• Monday, Feb. 8, 1 p.m. — Homeschool Meetup: Black History Month — Read “Two Friends,” by Dean Robbins. Two friends, Susan B. Anthony and Frederick Douglass, get together for tea and conversation. They recount their similar stories fighting to win rights for women and African Americans. Learn more about the Library of Congress collection in his name. Grades K-6.

• Friday, Feb. 12, 4 p.m. — Black Excellence in Books — See how easy it is to make a book or zine to tell your story or a story with a hero you can look up to. Chat about Jerry Craft, author of “New Kid,” a Sunshine State Young Readers Award-winning comic, and Marley Dias who started her super successful 1,000 Black Girl Books Initiative for more diverse stories when she was in elementary school. Ages 8-12.

• Tuesday, Feb. 16, 6:30 p.m. — Teen Trivia: Blackout — Compete for prizes with your knowledge of Wakanda, Birmingham and beyond. Fun trivia about Black history, pop stars, places and icons: from athletes and actors, to superheroes and scientists. Ages 12 & up.

• Wednesday, Feb. 17, 10 a.m. — Living in Color — Celebrate Black stories and the authors that bring them to life. Ages 4 & up.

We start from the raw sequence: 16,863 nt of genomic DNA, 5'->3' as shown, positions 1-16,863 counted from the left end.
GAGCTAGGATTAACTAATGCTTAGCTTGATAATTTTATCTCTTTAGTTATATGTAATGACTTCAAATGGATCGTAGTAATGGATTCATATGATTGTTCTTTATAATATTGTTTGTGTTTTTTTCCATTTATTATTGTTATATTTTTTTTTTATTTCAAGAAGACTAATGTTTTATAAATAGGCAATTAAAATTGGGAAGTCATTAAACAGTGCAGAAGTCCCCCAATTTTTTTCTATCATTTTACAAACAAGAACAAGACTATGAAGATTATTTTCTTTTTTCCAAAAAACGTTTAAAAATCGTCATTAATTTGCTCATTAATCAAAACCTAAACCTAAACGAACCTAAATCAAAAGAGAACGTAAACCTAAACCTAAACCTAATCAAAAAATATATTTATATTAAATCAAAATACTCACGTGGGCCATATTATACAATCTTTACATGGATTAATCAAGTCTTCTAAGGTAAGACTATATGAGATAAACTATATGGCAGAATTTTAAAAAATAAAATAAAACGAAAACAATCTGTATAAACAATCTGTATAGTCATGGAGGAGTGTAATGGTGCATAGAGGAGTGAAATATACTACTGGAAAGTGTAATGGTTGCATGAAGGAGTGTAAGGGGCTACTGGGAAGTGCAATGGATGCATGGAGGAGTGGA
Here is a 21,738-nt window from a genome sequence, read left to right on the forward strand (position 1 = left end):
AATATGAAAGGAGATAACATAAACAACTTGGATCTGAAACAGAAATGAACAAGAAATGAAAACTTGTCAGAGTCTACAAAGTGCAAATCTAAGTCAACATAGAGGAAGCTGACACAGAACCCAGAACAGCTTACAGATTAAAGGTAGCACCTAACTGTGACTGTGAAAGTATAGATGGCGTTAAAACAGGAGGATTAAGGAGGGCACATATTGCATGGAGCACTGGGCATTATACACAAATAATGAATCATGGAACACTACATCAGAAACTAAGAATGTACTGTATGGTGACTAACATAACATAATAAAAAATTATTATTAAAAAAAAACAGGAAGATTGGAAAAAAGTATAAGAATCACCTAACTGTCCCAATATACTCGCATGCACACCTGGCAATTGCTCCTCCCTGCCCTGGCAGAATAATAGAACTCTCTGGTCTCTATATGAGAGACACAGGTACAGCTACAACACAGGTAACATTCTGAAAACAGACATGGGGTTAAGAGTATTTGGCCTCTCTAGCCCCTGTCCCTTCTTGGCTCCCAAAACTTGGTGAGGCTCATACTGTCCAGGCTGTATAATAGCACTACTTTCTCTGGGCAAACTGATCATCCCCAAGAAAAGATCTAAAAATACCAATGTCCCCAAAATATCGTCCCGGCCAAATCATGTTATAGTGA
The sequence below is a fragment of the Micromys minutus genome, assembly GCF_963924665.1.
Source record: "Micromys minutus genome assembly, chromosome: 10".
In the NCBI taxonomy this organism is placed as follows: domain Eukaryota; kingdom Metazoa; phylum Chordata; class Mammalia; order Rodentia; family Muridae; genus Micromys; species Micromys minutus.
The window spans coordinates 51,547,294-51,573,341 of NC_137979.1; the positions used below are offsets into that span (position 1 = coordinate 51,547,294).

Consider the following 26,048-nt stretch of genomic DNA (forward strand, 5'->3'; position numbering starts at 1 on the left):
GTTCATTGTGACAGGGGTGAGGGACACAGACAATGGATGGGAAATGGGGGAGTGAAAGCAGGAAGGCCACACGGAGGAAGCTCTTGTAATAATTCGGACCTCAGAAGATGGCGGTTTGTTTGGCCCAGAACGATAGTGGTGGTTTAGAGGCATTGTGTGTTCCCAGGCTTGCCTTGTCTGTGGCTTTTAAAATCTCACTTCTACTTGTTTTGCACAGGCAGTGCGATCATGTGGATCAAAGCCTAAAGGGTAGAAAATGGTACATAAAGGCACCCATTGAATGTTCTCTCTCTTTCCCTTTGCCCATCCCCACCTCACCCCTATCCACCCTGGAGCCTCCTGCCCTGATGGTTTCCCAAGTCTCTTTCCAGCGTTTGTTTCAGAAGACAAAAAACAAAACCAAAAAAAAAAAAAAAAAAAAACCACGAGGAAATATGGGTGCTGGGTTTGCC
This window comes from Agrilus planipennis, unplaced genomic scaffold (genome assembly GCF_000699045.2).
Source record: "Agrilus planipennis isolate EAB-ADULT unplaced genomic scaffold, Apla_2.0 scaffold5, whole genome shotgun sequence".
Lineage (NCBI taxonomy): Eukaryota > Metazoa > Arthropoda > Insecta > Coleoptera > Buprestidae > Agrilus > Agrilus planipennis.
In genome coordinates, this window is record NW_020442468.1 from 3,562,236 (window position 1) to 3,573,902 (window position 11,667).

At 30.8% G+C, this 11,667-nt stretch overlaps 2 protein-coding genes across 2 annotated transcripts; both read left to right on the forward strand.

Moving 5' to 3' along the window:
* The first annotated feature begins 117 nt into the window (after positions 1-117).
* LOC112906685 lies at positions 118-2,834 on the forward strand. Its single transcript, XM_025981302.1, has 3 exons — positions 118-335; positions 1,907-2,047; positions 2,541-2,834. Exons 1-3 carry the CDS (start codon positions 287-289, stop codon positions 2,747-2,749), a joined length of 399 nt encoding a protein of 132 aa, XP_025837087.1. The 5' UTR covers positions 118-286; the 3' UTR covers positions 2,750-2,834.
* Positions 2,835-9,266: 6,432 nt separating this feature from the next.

• Wednesday, Feb. 17, 3:30 p.m. — Strolling Back in Time — Take a look at pictures and facts about famous African Americans, while listening to some classic Motown music. Ages 6 & up.

• Friday, Feb. 19, 4 p.m. — Black Excellence in Art — Get your paints ready to make a colorful masterpiece while we chat about artist Alma Thomas, known for her bright joyful art, and discover the bright geometric patterns of Faith Ringgold, artist and picture book author and illustrator. Ages 8-12.

• Friday, Feb. 26, 4 p.m. — Black Excellence in Science — Make models of DNA and RNA with candy and learn about science as we chat about Dr. Kizzmekia Corbett, immunologist and lead researcher who made the COVID-19 vaccine possible, and learn about an earlier African-American pioneer, Dr. Mae Jemison, an engineer and medical doctor who became the first Black woman to travel into space! Ages 8-12.